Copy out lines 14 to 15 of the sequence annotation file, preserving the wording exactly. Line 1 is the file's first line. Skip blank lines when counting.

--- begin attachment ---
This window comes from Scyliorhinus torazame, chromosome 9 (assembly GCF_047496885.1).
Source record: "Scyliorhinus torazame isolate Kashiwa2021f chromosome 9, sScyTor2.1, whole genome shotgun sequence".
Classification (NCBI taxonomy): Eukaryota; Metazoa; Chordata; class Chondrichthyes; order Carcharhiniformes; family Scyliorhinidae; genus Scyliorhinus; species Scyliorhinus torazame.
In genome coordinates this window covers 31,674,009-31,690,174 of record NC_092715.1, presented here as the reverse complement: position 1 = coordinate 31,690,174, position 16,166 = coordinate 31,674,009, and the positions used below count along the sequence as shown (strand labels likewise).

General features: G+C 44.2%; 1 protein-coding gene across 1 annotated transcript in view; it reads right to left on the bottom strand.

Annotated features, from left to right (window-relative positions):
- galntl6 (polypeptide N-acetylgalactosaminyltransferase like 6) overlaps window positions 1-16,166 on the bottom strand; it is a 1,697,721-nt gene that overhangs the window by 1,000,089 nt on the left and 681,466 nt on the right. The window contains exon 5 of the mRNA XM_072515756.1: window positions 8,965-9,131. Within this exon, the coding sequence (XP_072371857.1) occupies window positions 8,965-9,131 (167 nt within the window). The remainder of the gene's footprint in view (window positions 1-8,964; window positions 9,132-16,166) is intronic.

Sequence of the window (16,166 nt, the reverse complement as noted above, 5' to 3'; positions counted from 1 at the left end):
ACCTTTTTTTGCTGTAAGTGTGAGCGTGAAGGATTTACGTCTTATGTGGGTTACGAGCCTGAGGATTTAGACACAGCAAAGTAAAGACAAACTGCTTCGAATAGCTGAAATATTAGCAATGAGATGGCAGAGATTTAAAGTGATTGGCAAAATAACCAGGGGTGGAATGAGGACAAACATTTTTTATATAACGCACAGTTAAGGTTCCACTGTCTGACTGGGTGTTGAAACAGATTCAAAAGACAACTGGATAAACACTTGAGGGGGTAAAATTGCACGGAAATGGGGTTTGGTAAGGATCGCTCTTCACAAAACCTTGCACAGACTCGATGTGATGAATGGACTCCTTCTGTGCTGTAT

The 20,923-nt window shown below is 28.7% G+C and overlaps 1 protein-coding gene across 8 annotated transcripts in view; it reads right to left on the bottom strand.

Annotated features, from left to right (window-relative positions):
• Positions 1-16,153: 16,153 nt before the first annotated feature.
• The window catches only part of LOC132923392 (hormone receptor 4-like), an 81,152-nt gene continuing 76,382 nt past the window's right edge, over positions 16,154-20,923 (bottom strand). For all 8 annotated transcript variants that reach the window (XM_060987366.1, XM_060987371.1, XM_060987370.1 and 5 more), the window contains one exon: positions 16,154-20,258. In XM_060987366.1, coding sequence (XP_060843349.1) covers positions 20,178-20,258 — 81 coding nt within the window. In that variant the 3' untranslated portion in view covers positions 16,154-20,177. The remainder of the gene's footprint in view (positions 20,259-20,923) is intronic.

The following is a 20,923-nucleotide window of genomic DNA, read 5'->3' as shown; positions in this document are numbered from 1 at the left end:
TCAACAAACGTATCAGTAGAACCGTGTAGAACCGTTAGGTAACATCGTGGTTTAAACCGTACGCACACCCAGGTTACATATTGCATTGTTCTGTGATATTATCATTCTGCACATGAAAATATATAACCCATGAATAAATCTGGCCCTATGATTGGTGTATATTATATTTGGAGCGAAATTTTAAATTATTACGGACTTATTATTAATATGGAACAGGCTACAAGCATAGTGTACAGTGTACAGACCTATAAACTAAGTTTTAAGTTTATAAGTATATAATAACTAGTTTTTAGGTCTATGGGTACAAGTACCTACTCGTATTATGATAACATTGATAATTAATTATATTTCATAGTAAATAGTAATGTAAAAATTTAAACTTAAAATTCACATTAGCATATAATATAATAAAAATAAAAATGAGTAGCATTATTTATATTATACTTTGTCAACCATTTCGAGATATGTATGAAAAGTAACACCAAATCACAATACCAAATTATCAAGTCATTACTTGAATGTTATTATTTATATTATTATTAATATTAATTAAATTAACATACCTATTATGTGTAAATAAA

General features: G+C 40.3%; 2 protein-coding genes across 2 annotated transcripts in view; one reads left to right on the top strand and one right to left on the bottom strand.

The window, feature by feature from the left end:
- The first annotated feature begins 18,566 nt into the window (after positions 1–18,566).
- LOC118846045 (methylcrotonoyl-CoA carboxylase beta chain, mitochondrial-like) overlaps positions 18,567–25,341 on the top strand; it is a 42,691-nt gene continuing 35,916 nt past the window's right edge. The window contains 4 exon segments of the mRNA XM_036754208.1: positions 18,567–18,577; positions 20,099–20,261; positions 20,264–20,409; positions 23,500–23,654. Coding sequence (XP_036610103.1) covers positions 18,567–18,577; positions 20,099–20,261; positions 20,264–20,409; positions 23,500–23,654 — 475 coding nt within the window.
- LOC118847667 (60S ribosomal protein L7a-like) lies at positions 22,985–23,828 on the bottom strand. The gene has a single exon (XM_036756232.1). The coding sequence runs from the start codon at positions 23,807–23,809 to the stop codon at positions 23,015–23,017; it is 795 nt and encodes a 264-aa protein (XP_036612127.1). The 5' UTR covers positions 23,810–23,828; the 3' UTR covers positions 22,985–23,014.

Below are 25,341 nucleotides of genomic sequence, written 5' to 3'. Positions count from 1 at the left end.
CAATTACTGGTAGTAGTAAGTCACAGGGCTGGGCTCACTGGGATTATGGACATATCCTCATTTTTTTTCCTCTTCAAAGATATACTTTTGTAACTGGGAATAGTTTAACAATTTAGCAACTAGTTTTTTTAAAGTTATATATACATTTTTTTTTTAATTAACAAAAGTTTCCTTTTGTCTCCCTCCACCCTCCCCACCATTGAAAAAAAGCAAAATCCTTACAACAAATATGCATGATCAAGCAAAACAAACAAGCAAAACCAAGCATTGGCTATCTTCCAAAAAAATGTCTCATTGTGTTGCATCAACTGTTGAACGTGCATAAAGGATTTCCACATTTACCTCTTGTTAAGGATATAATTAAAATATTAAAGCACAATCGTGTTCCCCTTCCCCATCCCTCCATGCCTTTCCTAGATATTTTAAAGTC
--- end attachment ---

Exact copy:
The following is a 20,923-nucleotide window of genomic DNA, read 5'->3' as shown; positions in this document are numbered from 1 at the left end:
TCAACAAACGTATCAGTAGAACCGTGTAGAACCGTTAGGTAACATCGTGGTTTAAACCGTACGCACACCCAGGTTACATATTGCATTGTTCTGTGATATTATCATTCTGCACATGAAAATATATAACCCATGAATAAATCTGGCCCTATGATTGGTGTATATTATATTTGGAGCGAAATTTTAAATTATTACGGACTTATTATTAATATGGAACAGGCTACAAGCATAGTGTACAGTGTACAGACCTATAAACTAAGTTTTAAGTTTATAAGTATATAATAACTAGTTTTTAGGTCTATGGGTACAAGTACCTACTCGTATTATGATAACATTGATAATTAATTATATTTCATAGTAAATAGTAATGTAAAAATTTAAACTTAAAATTCACATTAGCATATAATATAATAAAAATAAAAATGAGTAGCATTATTTATATTATACTTTGTCAACCATTTCGAGATATGTATGAAAAGTAACACCAAATCACAATACCAAATTATCAAGTCATTACTTGAATGTTATTATTTATATTATTATTAATATTAATTAAATTAACATACCTATTATGTGTAAATAAA